June 14, 1940 was a day of ignominy in Paris history… German troops occupied the city and remained in residence until August 25, 1944… a total of 1,533 days of terror that changed lives and forever altered French society.
According to the Fédération Française de Tennis (French Tennis Federation), in 1940, “There was no Roland Garros competition due to World War II”. The FFT further decreed that from 1941 to ‘45, the tournament was “cancelled” …
Au contraire (on the contrary)…The Tournoi de France (French Championship) took place each year in August at Stade Roland Garros. Along with the French, competitors from Belgium, Luxembourg and Switzerland participated. Respected tennis historians have long believed that it is an affront to those who played, many of whom had been in combat prior to France’s surrender; some had been taken prisoner and escaped or were released; a few had been active in the Resistance…and still became champions…but the FFT does not officially recognize any of the Men’s and Women’s Singles, as well as the Doubles and Mixed Doubles winners. Those who distinguished themselves in Singles included Frenchmen Bernard Destremau (1941 and ’42) and Yvon Petra (1943 – ’45) along with Alice Weiwers of Luxembourg in 1941 and ’42, Simone Iribarne Lafargue of France in 1943, Raymonde Veber Jones of France in 1944 and Lolette Payot of Switzerland in 1945.
Stade Roland Garros was forever stained having, from September 1939 until June 1940, been a “Centre de Rassemblement”. (The polite name for an internment camp where political dissidents and foreign nationals were detained.) Those euphemistically “housed” at the facility, during the 10 month period, lived and slept in “the caves” the areas in and beneath the stairwells in what is now Court Philippe Chatrier (over the years, rumors have persisted that players have said they could “Feel the ghosts…” while waiting in the corridor before walking onto Court Chatrier to play their matches).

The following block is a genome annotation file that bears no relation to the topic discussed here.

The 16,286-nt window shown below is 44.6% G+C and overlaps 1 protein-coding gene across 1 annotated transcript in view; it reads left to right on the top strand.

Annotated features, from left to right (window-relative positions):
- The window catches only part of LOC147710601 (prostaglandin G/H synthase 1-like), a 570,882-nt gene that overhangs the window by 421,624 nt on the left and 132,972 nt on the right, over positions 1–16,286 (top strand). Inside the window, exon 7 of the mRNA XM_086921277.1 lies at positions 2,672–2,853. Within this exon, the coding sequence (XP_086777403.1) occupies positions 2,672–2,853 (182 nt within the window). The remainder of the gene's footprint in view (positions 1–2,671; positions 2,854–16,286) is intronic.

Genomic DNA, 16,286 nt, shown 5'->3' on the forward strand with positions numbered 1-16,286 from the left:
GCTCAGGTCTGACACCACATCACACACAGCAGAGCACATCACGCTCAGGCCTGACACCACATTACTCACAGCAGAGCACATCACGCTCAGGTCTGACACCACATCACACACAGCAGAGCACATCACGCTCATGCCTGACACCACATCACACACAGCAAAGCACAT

In his book, “Scum of the Earth”, Arthur Koestler, a communist and a Hungarian Jew who was classified as an “Undesirable Alien”, described the revulsion…the smell of living in the caves… where around 600 prisoners slept, like sardines, on wet straw because areas in the stairwells dripped water. Most of the captives knew nothing about tennis but when they were permitted to walk in the stadium, they could see the names of (Jean) Borotra and (Jacques) Brugnon still on the scoreboard.
(In the 1939 Roland Garros Men’s Doubles final, the Frenchmen lost an epic 4-6, 6-4, 6-0, 2-6, 10-8 contest to the American tandem, Don McNeill [the singles champion] and Charlie Harris.)
[From Stade Roland Garros, Koestler was transferred to the Le Vernet Internment Camp in Ariège (Vichy France)…before political pressure was exerted and he was allowed to immigrate to Great Britain where “Scum of the Earth” was published in 1941. In the book, he said, “…We would make jokes about mixed doubles. Indeed, compared to our experiences in the past and the future, Roland Garros was almost an amusement park.” ]
September 17, 1944…the Sunday, twenty-three days after the Germans abandoned the city, a celebration took place at Stade Roland Garros. The Match de libération (the Liberation Match), an exhibition between Henri Cochet and Ivan Petra was the highlight of the day…It was made further newsworthy by Simmone Mathieu… the two-time Roland Garros Women’s Singles and six-time Doubles champion, dressed in her Forces françaises libres, (Free French Forces) captain’s uniform, serving as the chair umpire.
Petra’s 6-1, 6-2 victory was incidental…The joy of being free… without the menace of German presence… made the first activity held at Stade Roland Garros “extraordinaire…”